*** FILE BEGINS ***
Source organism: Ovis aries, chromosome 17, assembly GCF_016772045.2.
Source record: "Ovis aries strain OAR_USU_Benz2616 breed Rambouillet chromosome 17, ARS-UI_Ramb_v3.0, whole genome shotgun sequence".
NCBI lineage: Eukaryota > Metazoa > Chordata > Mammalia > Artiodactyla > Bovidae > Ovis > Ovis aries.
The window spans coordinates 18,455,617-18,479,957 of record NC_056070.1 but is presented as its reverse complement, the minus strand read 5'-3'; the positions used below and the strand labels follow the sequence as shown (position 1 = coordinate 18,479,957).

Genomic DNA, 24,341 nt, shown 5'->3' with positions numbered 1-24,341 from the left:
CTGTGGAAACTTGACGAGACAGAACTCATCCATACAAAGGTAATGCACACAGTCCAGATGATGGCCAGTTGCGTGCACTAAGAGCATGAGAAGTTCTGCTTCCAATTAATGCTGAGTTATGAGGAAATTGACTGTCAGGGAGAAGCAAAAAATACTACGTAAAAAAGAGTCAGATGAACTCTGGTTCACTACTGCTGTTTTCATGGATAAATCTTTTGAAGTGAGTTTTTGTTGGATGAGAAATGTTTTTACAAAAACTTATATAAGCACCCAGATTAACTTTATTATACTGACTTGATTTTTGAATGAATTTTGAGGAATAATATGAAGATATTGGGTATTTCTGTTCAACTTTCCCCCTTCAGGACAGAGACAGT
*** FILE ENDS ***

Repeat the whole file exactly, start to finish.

Source organism: Ovis aries, chromosome 17, assembly GCF_016772045.2.
Source record: "Ovis aries strain OAR_USU_Benz2616 breed Rambouillet chromosome 17, ARS-UI_Ramb_v3.0, whole genome shotgun sequence".
NCBI lineage: Eukaryota > Metazoa > Chordata > Mammalia > Artiodactyla > Bovidae > Ovis > Ovis aries.
The window spans coordinates 18,455,617-18,479,957 of record NC_056070.1 but is presented as its reverse complement, the minus strand read 5'-3'; the positions used below and the strand labels follow the sequence as shown (position 1 = coordinate 18,479,957).

Genomic DNA, 24,341 nt, shown 5'->3' with positions numbered 1-24,341 from the left:
CTGTGGAAACTTGACGAGACAGAACTCATCCATACAAAGGTAATGCACACAGTCCAGATGATGGCCAGTTGCGTGCACTAAGAGCATGAGAAGTTCTGCTTCCAATTAATGCTGAGTTATGAGGAAATTGACTGTCAGGGAGAAGCAAAAAATACTACGTAAAAAAGAGTCAGATGAACTCTGGTTCACTACTGCTGTTTTCATGGATAAATCTTTTGAAGTGAGTTTTTGTTGGATGAGAAATGTTTTTACAAAAACTTATATAAGCACCCAGATTAACTTTATTATACTGACTTGATTTTTGAATGAATTTTGAGGAATAATATGAAGATATTGGGTATTTCTGTTCAACTTTCCCCCTTCAGGACAGAGACAGT